Zift Review

Zift was the Bulgarian entry for the Best Foreign Film Award at the 2009 Oscars. It didn’t make the shortlist and the category was eventually won by Yojiro Takita‘s Departures. The title refers to a resin used in asphalt that was also used as chewing gum by street gangs. Its more common usage is as a slang term for ‘shit’. From these two titbits of trivia we can discern a couple of things: that Zift takes itself seriously; that Zift doesn’t take itself too seriously. This is a slick piece of filmmaking with an emphasis on the visual - snappy editing, black and white ’scope photography - and in possession of a sardonic, darkly comic wit.

The film is centred on Moth, a shaven headed and heavily tattooed convict approaching the end of his sentence. His voice-over informs us it was for a crime he did not commit - murder at the time of the 1944 coup d’état - though that’s not to say he’s a complete innocent. As Zift’s twin narratives will show - one of his life after prison, the other a collection of flashbacks relating his earlier days - he was involved in the theft of a diamond whose whereabouts remain unknown. The main thrust of the film concerns itself with Moth’s pursuit by former colleague and fellow criminals, each of whom wants the gem for themselves. They occasionally catch up too, resulting in various bouts of torture and betrayal, even a little poisoning. Meanwhile, those flashbacks allow us - or rather Moth, given his near-continuous voice-over - to explain and expand upon his relationships with these one-time acquaintances.

At times Zift can feel simply like a succession of violent episodes: a bit of electric shock treatment follows a boxing match follows a particularly effective head butt, and so on. Combined with their often deadpan execution and the underlying dark humour, it’s easy to assume early on that this will simply be another post-Tarantino crime flick. It certainly has the requisite style to go along with the brutality, plus there’s even a post-modern nod to Charles Vidor’s Gilda so as to make clear Zift’s noir aspirations. (The novel on which the film is based was entitled Zift: Socialist Noir.) Yet any such assumptions are dispelled as soon at it becomes clear how inventive the whole thing is. A chase through a women’s sauna which also happens to involve a runaway glass eye is one particularly imaginative example. Similarly the dialogue contains some genuine flavour, as in the scene where various patients in a hospital waiting room attempt to out-gross one another with little tales. Each also cues up yet another violent interlude, but at least it’s done with some wit and attention to detail.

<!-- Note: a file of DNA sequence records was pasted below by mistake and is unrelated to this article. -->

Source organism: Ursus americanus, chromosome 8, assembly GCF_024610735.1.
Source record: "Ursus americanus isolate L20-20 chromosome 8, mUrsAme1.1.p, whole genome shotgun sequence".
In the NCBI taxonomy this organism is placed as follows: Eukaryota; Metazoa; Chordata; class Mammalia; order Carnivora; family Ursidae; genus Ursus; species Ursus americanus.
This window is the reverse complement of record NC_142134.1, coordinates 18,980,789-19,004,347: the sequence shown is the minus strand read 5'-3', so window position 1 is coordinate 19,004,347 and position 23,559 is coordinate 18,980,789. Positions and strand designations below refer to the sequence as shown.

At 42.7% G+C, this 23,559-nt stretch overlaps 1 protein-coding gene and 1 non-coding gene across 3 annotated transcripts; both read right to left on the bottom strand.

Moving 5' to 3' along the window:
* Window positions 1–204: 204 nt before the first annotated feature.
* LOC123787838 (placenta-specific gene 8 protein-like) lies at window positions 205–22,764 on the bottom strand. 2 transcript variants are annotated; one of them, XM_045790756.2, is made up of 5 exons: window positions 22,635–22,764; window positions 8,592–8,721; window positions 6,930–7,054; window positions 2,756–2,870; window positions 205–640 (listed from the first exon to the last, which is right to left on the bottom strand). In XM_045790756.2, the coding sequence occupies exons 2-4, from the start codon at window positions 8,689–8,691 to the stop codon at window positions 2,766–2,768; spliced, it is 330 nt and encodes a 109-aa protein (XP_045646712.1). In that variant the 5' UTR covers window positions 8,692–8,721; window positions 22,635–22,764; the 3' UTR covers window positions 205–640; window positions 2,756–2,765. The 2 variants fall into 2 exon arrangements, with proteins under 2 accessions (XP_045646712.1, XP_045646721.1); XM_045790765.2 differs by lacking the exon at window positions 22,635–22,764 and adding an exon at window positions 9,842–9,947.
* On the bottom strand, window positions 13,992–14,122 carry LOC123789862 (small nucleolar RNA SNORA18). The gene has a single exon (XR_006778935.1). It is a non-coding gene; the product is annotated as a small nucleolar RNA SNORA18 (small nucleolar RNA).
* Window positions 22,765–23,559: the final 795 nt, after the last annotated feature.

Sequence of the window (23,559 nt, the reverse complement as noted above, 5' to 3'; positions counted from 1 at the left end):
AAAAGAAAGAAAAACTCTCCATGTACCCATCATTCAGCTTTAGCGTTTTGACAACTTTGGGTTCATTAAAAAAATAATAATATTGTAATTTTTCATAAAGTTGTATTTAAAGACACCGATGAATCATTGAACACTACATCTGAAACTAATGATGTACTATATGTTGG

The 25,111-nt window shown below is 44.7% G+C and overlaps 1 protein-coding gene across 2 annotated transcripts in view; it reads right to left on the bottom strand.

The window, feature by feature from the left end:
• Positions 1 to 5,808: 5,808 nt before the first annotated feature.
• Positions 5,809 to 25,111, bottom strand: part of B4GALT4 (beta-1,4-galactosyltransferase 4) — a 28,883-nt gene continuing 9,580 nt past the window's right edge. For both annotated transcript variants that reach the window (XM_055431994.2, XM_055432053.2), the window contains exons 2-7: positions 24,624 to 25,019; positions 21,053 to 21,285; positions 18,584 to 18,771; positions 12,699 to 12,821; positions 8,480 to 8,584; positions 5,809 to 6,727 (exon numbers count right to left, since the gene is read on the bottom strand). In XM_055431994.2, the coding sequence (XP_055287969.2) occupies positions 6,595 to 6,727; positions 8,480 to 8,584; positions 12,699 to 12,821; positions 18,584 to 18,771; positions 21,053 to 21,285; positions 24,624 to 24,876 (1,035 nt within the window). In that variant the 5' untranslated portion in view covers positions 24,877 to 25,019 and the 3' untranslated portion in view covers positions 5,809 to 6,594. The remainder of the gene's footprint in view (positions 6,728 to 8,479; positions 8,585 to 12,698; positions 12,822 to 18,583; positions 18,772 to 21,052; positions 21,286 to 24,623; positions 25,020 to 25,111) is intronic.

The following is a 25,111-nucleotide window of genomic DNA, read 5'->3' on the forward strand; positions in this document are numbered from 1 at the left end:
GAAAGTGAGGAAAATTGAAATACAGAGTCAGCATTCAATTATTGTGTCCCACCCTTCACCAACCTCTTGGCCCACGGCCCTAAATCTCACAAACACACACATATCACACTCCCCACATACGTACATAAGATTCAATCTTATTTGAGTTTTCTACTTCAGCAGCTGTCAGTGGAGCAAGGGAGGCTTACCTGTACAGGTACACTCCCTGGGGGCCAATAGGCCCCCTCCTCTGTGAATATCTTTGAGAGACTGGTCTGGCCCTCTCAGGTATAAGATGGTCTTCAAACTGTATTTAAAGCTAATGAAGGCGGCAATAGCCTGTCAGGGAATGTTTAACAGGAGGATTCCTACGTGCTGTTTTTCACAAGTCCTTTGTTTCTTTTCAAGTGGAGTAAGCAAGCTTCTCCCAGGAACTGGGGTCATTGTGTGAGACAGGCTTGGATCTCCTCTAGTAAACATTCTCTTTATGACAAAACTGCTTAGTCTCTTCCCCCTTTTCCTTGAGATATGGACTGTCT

If comparisons are necessary then such mid-nineties efforts as Darkness in Tallinn from Estonia and In China They Eat Dogs from Denmark would be more apt. These too were crime dramas told with a certain amount of individual style and a darkly comic/satirical bent. They also, much like Zift, came from countries whose cinematic output was largely unknown over here. (The situation in terms of Danish cinema has changed somewhat since thanks to Lars von Trier and the Dogme 95 films.) And arguably, much like Zift once more, they would have more sizeable cult followings if only they were more widely seen.

THE DISC

This is a fairly cursory release from ISIS with little in the way of extras and only a so-so presentation. The transfer is blighted by ghosting, suggesting an NTSC-PAL conversion. (The running time is equal to that of the 2010 IFC disc from the US.) Given the amount of heavy movement in any given scene this is understandably a distraction and cannot help but disappoint in the face of an other excellent looking presentation: anamorphic, original aspect ratio, damage free source, excellent contrast levels which really do highlight the black and white photography. The soundtrack is similarly curtailed, here present in a simple stereo offering as opposed to its original 5.1 and, more to the point, one that comes with noticeable distortion during the more hectic moments. Also, be warned that the optional English subs are considerably smaller than is standard. Extras are limited to a series of colour behind-the-scenes stills, the original trailer plus promos for other ISIS releases.

Film
7 out of 10
Video
5 out of 10
Audio
6 out of 10
Extras
2 out of 10
Overall

6

out of 10

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